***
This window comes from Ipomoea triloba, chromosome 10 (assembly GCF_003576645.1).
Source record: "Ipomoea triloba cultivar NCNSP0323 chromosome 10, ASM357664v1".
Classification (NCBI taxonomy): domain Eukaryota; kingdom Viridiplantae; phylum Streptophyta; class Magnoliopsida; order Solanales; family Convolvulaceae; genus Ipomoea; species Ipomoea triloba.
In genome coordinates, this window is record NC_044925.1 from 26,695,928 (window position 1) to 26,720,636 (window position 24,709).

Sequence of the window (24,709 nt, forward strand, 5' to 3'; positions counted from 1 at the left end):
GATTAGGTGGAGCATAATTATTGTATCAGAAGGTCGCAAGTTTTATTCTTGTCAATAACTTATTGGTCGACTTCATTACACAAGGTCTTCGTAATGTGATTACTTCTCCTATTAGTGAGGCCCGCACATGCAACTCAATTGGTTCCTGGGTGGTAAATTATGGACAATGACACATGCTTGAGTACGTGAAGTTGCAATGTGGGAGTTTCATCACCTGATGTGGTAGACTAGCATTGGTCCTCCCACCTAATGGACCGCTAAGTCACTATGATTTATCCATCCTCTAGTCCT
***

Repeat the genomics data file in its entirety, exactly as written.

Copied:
This window comes from Ipomoea triloba, chromosome 10 (assembly GCF_003576645.1).
Source record: "Ipomoea triloba cultivar NCNSP0323 chromosome 10, ASM357664v1".
Classification (NCBI taxonomy): domain Eukaryota; kingdom Viridiplantae; phylum Streptophyta; class Magnoliopsida; order Solanales; family Convolvulaceae; genus Ipomoea; species Ipomoea triloba.
In genome coordinates, this window is record NC_044925.1 from 26,695,928 (window position 1) to 26,720,636 (window position 24,709).

Sequence of the window (24,709 nt, forward strand, 5' to 3'; positions counted from 1 at the left end):
GATTAGGTGGAGCATAATTATTGTATCAGAAGGTCGCAAGTTTTATTCTTGTCAATAACTTATTGGTCGACTTCATTACACAAGGTCTTCGTAATGTGATTACTTCTCCTATTAGTGAGGCCCGCACATGCAACTCAATTGGTTCCTGGGTGGTAAATTATGGACAATGACACATGCTTGAGTACGTGAAGTTGCAATGTGGGAGTTTCATCACCTGATGTGGTAGACTAGCATTGGTCCTCCCACCTAATGGACCGCTAAGTCACTATGATTTATCCATCCTCTAGTCCT